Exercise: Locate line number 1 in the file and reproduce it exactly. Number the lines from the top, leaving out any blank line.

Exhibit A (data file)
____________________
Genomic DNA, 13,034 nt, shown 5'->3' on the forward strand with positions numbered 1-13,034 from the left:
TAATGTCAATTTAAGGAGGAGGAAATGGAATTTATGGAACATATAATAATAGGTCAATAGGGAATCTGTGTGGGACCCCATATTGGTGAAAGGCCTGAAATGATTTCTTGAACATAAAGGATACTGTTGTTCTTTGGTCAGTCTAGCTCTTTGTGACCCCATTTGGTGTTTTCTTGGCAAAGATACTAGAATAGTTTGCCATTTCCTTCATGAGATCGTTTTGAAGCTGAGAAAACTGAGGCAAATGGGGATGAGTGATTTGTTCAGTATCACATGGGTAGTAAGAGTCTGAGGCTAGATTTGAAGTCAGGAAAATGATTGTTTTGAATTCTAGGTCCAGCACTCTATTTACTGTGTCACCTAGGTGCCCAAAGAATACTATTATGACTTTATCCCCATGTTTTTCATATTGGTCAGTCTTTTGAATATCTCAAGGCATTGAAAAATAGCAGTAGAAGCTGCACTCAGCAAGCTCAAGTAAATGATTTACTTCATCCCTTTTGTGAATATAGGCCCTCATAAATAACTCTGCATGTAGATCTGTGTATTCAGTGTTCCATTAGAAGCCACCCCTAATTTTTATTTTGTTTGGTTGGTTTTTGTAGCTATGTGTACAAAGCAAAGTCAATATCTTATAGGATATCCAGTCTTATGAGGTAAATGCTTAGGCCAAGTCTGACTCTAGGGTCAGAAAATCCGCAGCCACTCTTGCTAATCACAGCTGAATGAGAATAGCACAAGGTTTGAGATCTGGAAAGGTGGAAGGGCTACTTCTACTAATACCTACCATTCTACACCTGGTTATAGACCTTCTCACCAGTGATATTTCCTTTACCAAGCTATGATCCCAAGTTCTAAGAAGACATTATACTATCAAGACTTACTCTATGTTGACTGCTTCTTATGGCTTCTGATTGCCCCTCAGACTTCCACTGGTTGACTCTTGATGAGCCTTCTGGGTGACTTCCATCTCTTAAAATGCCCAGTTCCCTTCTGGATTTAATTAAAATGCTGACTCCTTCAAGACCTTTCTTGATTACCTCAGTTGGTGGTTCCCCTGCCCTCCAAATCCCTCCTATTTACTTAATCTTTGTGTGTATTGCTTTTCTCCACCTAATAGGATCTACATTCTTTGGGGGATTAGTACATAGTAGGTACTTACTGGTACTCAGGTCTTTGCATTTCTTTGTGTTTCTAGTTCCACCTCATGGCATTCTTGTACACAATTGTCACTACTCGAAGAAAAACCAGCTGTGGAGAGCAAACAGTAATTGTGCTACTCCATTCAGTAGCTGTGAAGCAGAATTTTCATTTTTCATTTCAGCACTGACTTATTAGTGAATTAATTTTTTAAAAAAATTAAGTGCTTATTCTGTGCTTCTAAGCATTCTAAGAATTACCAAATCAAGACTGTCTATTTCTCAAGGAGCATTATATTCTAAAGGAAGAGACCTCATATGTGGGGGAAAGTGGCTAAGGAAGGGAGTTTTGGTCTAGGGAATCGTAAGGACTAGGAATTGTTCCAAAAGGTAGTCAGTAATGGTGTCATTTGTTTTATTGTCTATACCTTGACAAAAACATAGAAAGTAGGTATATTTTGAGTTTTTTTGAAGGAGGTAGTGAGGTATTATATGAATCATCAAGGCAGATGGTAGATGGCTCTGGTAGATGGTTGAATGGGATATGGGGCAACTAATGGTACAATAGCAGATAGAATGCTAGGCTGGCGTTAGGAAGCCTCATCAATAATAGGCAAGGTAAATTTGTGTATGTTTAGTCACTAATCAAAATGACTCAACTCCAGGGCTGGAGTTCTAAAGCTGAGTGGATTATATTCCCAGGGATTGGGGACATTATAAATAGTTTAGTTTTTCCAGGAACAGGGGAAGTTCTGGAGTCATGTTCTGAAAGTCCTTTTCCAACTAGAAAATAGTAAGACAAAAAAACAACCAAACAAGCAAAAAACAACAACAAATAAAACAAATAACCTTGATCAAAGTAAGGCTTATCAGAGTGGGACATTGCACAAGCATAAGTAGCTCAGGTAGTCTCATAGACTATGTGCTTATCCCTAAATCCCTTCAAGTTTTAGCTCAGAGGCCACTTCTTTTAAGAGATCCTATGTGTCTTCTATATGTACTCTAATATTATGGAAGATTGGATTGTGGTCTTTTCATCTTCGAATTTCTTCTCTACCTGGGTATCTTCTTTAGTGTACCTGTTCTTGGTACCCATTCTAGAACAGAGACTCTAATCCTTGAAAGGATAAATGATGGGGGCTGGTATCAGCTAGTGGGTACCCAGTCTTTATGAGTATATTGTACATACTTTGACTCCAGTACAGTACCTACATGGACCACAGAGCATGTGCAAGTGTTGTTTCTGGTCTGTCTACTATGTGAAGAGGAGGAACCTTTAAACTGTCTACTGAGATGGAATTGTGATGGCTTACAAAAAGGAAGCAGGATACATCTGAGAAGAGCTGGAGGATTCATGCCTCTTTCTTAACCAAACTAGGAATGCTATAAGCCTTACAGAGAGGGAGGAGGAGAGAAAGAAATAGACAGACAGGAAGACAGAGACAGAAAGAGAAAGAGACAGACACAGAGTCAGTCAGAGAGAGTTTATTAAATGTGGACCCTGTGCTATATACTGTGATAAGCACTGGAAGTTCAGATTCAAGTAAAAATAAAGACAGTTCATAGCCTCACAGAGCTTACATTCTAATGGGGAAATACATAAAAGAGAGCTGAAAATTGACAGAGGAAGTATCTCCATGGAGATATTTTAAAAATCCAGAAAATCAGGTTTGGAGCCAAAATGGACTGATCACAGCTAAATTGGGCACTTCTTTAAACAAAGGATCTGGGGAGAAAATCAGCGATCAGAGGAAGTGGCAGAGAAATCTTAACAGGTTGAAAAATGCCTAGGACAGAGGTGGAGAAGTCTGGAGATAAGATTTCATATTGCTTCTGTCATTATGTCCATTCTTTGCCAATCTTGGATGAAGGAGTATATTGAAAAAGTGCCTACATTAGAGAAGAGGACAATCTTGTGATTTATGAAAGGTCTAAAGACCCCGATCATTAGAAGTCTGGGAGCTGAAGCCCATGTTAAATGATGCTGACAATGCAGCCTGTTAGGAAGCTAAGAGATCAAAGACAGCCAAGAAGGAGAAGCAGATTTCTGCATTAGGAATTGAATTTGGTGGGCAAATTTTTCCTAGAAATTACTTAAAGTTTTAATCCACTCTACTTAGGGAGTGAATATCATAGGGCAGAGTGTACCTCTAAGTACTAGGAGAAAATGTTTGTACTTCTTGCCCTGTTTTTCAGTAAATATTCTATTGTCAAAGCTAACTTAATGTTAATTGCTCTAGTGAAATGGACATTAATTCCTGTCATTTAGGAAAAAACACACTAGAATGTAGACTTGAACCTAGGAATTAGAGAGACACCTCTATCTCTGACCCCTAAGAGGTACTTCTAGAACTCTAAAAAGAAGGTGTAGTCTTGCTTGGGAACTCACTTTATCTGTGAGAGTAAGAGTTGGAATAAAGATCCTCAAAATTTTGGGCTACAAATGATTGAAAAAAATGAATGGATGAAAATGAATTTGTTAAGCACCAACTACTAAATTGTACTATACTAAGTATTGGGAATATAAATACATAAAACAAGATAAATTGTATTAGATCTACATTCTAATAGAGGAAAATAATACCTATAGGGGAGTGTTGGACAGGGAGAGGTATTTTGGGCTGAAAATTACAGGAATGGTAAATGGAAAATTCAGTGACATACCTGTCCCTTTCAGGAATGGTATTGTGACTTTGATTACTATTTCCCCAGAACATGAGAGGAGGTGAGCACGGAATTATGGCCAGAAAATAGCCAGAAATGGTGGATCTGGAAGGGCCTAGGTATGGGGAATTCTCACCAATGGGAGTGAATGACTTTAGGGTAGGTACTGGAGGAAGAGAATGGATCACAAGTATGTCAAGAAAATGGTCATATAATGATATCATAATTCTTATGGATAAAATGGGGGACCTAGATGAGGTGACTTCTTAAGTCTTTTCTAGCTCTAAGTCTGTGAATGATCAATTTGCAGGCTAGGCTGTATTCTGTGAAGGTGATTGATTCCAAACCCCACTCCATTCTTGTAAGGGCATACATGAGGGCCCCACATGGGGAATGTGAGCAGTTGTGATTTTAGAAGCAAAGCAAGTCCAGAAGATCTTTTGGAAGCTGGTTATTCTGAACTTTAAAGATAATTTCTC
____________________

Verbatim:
Genomic DNA, 13,034 nt, shown 5'->3' on the forward strand with positions numbered 1-13,034 from the left: